While we do not want effective distances measured on a lower-resolution cost surface to inaccurately estimate effective distances measured on a higher-resolution cost surface, we argue that whether overestimation or underestimation occurs, it may not necessarily be a problem if its rate is constant across a study area. For example, the absolute values of effective distances may not be meaningful if cost is measured on a subjective, dimensionless scale of cost, which may be quantified according to expert opinions (e.g., Knaapen et al. 1992; Chardon et al. 2003; Gonzales and Gergel 2007; LaRue and Nielsen 2008; Spear et al. 2010) or take the form of an inverse of “suitability” (e.g., Ferreras 2001; Wang et al. 2008; Chetkiewicz and Boyce 2009; Poor et al. 2012; Trainor et al. 2013; Reding et al. 2013; Ziółkowska et al. 2014) in practice.

Results of Experiment 1 support the possibility of constant rates of overestimation/underestimation under certain conditions. The comparison of the sampling distributions of CWL3/CWL1, CWL9/CWL1, and CWL27/CWL1 (Fig. 5 and Table 2) suggests that the variation of the accuracy indicator tends to increase with the difference between the resolutions of its associated cost surfaces and with the number of linear barriers. Interestingly, however, even if the variation of the accuracy indicator is high overall, high variation tends to be concentrated near the source (Table 4). We consider this as yet another computational artifact since generally, when two locations are closer to each other—i.e., in terms of number of cells (or more correctly, with respect to the cell size as the unit of length), a least-cost path between them comprises fewer cells and its cost-weighted length is thus more affected by the error associated with a single cell. This error propagation mechanism is similar to that of topographic characterization with a raster DEM, in which a terrain attribute (e.g., slope and aspect) of each cell is derived by combining elevation values within its immediate neighborhood (typically limited to nine cells including itself) (see Zhang et al. 1999; Deng et al. 2007, and Smith et al. 2019).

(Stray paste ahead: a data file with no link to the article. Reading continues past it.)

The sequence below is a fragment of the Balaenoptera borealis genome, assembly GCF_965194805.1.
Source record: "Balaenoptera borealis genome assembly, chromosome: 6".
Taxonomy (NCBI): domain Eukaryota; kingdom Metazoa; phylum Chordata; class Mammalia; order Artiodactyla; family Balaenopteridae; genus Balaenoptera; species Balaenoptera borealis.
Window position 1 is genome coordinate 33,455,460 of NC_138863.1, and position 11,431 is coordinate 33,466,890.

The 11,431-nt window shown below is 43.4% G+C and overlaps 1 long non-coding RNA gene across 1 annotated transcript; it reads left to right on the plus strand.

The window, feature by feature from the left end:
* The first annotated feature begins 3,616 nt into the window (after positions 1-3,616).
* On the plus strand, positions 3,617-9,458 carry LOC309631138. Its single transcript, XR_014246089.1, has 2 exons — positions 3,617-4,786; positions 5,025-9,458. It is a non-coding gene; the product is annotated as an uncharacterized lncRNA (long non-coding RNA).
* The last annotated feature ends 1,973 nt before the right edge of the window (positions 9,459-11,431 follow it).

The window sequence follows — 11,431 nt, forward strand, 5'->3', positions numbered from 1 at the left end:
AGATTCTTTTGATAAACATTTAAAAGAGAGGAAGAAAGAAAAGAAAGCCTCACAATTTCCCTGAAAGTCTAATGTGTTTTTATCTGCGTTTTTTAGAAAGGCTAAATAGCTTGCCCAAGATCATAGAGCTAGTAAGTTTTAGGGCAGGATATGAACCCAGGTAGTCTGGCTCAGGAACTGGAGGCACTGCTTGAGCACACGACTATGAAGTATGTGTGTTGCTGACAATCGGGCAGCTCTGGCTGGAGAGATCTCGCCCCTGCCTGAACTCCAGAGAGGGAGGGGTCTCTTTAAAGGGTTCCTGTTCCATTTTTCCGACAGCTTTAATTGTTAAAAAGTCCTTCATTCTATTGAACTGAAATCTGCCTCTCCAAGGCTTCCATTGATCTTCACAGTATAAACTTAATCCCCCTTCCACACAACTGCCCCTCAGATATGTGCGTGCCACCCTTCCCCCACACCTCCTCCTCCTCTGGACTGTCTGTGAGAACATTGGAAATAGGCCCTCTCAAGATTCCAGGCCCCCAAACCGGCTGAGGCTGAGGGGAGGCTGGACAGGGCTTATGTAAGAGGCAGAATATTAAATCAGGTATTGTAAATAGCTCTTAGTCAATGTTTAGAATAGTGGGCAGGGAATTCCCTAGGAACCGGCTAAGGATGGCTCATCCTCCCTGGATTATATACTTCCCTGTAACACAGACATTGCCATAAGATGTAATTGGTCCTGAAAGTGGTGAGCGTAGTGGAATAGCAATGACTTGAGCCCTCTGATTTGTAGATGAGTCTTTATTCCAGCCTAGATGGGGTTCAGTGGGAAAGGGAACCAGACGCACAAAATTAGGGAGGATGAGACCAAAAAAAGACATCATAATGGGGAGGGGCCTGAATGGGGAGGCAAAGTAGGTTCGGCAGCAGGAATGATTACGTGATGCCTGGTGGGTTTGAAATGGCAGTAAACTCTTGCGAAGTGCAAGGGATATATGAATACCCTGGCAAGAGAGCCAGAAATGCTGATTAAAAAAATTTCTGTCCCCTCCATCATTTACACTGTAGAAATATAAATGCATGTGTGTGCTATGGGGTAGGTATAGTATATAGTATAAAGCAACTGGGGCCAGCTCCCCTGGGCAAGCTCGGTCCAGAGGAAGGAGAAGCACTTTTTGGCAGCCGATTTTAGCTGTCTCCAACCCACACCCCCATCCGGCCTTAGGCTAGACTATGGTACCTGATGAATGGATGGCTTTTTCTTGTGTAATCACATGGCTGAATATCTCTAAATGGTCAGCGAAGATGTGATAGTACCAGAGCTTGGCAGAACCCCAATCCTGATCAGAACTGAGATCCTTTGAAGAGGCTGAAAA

Application